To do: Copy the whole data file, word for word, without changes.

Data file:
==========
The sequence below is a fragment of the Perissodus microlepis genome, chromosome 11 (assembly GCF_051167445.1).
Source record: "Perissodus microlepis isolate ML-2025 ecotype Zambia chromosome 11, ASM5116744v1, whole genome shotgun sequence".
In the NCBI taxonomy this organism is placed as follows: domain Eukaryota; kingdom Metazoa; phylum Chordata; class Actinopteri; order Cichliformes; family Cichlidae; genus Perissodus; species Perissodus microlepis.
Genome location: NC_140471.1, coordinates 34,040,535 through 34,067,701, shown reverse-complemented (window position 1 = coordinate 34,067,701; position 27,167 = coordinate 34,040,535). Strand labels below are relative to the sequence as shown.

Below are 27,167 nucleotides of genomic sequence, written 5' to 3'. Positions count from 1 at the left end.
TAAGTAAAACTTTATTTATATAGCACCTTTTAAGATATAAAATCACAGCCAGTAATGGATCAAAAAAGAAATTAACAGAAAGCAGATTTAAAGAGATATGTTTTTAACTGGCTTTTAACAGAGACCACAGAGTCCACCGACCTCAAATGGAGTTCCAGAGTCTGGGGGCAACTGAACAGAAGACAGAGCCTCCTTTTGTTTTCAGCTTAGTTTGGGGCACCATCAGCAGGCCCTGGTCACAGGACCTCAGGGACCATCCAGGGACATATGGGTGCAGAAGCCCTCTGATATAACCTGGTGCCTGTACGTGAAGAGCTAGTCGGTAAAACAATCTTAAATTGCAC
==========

The sequence below is a fragment of the Perissodus microlepis genome, chromosome 11 (assembly GCF_051167445.1).
Source record: "Perissodus microlepis isolate ML-2025 ecotype Zambia chromosome 11, ASM5116744v1, whole genome shotgun sequence".
In the NCBI taxonomy this organism is placed as follows: domain Eukaryota; kingdom Metazoa; phylum Chordata; class Actinopteri; order Cichliformes; family Cichlidae; genus Perissodus; species Perissodus microlepis.
Genome location: NC_140471.1, coordinates 34,040,535 through 34,067,701, shown reverse-complemented (window position 1 = coordinate 34,067,701; position 27,167 = coordinate 34,040,535). Strand labels below are relative to the sequence as shown.

Below are 27,167 nucleotides of genomic sequence, written 5' to 3'. Positions count from 1 at the left end.
TAAGTAAAACTTTATTTATATAGCACCTTTTAAGATATAAAATCACAGCCAGTAATGGATCAAAAAAGAAATTAACAGAAAGCAGATTTAAAGAGATATGTTTTTAACTGGCTTTTAACAGAGACCACAGAGTCCACCGACCTCAAATGGAGTTCCAGAGTCTGGGGGCAACTGAACAGAAGACAGAGCCTCCTTTTGTTTTCAGCTTAGTTTGGGGCACCATCAGCAGGCCCTGGTCACAGGACCTCAGGGACCATCCAGGGACATATGGGTGCAGAAGCCCTCTGATATAACCTGGTGCCTGTACGTGAAGAGCTAGTCGGTAAAACAATCTTAAATTGCAC